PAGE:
Matt Kemp and Andre Ethier have already won a pair of NL Silver Slugger Awards this offseason, with Kemp also grabbing a Rawlings NL Gold Glove Award. And when results of the MVP voting are released on Tuesday, Kemp and Ethier will be splitting support as the Dodgers' best player.
Other leading contenders for the award include Hanley Ramirez of the Marlins, Prince Fielder of the Brewers and Ryan Howard of the Phillies.
Kemp and Ethier gave the Dodgers their first set of teammates with at least 100 RBIs in the same season since Shawn Green and Gary Sheffield managed that feat in 2001.
Kemp's offensive credentials include career highs with 26 homers, 101 RBIs, 97 runs scored, 52 walks and 159 games played. He was third in the league with 34 steals and became the first Dodgers player in franchise history to notch at least 25 homers, 100 RBIs and 30 steals in the same season.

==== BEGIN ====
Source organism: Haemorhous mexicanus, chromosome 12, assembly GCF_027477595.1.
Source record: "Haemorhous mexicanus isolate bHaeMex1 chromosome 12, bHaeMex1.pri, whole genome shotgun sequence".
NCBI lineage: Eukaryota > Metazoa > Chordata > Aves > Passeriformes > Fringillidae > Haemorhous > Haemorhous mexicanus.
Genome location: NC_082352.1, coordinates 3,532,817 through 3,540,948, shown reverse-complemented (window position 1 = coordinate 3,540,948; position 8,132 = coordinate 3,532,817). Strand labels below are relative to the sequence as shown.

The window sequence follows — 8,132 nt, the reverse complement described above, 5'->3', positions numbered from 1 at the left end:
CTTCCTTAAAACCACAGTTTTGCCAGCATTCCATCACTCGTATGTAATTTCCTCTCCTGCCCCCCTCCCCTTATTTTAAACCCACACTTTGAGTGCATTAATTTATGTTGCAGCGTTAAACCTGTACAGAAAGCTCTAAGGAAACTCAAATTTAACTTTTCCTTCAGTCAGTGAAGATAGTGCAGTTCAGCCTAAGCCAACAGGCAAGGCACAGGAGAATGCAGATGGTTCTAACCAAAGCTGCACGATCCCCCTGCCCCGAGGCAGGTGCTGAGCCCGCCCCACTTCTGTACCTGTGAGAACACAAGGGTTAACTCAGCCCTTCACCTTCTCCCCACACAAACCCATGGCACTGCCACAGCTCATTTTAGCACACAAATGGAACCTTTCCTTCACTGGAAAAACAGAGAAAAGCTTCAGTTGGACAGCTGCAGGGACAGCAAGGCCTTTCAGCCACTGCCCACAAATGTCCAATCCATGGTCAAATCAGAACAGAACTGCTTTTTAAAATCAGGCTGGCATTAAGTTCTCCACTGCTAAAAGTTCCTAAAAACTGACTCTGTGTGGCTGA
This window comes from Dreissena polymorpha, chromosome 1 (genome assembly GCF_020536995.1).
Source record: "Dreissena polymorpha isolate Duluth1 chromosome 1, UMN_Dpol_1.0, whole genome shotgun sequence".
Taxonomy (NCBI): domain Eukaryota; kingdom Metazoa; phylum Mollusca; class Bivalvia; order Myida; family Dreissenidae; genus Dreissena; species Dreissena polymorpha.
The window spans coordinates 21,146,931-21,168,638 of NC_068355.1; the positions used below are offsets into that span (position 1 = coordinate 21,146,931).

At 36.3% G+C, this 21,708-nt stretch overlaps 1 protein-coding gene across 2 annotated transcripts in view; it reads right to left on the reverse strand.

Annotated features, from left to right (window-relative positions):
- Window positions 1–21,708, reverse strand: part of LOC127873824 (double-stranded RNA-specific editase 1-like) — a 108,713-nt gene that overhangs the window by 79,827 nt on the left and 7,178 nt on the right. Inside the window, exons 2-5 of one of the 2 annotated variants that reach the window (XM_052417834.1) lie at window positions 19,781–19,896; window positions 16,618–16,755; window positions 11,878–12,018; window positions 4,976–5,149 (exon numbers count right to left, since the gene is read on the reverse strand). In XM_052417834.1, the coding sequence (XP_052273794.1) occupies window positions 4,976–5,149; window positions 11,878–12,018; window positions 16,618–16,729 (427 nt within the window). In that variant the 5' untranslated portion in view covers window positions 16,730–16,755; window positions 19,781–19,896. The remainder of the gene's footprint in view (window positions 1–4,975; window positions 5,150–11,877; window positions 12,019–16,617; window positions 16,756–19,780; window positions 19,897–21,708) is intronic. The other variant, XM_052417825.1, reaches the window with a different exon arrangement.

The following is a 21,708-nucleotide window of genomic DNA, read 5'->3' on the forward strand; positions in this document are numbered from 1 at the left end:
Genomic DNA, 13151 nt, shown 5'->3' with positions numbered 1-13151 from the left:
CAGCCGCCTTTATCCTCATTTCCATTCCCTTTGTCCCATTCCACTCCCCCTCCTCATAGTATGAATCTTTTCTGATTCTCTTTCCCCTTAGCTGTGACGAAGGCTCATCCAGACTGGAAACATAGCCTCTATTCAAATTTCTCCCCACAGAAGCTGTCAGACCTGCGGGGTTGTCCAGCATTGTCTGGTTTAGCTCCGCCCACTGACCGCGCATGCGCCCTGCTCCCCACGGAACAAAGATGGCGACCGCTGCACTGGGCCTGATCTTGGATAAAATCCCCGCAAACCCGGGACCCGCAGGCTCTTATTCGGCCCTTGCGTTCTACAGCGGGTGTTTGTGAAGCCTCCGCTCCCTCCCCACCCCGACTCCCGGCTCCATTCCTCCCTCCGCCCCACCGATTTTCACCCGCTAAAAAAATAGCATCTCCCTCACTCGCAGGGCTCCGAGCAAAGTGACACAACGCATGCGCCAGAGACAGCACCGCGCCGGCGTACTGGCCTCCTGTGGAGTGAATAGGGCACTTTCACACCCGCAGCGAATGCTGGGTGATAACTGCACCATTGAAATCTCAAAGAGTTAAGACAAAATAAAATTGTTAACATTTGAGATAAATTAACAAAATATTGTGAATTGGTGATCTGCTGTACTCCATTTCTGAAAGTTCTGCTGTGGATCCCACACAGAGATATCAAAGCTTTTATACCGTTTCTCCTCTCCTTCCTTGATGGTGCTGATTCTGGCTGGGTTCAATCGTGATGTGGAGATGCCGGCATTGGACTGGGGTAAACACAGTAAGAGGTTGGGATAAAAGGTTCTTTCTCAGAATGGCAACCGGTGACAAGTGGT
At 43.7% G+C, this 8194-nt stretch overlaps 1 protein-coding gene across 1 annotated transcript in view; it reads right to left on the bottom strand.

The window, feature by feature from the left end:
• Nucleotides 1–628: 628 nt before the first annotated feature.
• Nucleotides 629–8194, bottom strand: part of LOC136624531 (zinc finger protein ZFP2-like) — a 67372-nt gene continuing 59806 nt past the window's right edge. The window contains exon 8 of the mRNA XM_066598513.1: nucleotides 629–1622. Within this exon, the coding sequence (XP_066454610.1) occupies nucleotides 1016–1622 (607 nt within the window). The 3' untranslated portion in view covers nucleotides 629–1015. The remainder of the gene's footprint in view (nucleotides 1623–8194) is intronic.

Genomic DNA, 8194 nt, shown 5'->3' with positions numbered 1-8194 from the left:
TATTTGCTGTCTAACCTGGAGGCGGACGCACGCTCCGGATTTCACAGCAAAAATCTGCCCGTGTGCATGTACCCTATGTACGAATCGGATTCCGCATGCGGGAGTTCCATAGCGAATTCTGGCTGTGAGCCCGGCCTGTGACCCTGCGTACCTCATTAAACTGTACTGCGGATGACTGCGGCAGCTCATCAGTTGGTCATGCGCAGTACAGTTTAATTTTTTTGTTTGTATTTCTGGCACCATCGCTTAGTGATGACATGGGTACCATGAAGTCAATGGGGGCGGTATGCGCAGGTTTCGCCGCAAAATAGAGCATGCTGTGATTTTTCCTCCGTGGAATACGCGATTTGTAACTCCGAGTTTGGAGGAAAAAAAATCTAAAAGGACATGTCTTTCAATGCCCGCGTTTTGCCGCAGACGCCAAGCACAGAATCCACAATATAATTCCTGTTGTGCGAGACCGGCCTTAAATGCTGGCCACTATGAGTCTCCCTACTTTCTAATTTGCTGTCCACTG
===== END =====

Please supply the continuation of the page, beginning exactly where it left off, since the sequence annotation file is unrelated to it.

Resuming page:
Kemp also slugged three grand slams and homered in four consecutive games. Kemp hit .297 on the season, and his .362 average against left-handed pitching ranked sixth in the league. His 10 RBIs in extra innings was the most in the Major Leagues since Juan Gonzalez had 11 in 1991 and the most in the NL since Tim Wallach drove in 11 for Montreal in 1982.
Ethier was just as impressive. He established career highs with 31 homers, 42 doubles, 106 RBIs, 72 walks, 92 runs and 160 games played. He was sixth in the league in RBIs and tied for fifth in doubles. He became just the fourth Dodgers hitter with at least 30 homers and 40 doubles, joining Babe Herman (1930), Raul Mondesi ('97) and Eric Karros ('99).
Ethier also exhibited a flair for the dramatic. He led the Major Leagues with six walk-off hits, including an MLB-leading four walk-off homers that tied the Major League record, held by Jimmie Foxx (1940) and Roy Sievers ('57). His 22 homers at Dodger Stadium set a Los Angeles single-season record for a left-handed hitter.
Ethier had six multihomer games, including one with three long balls, and of his 31 homers, 18 gave the Dodgers a tie or lead. He was twice named NL Player of the Week.
Ken Gurnick is a reporter for MLB.com.
This story was not subject to the approval of Major League Baseball or its clubs.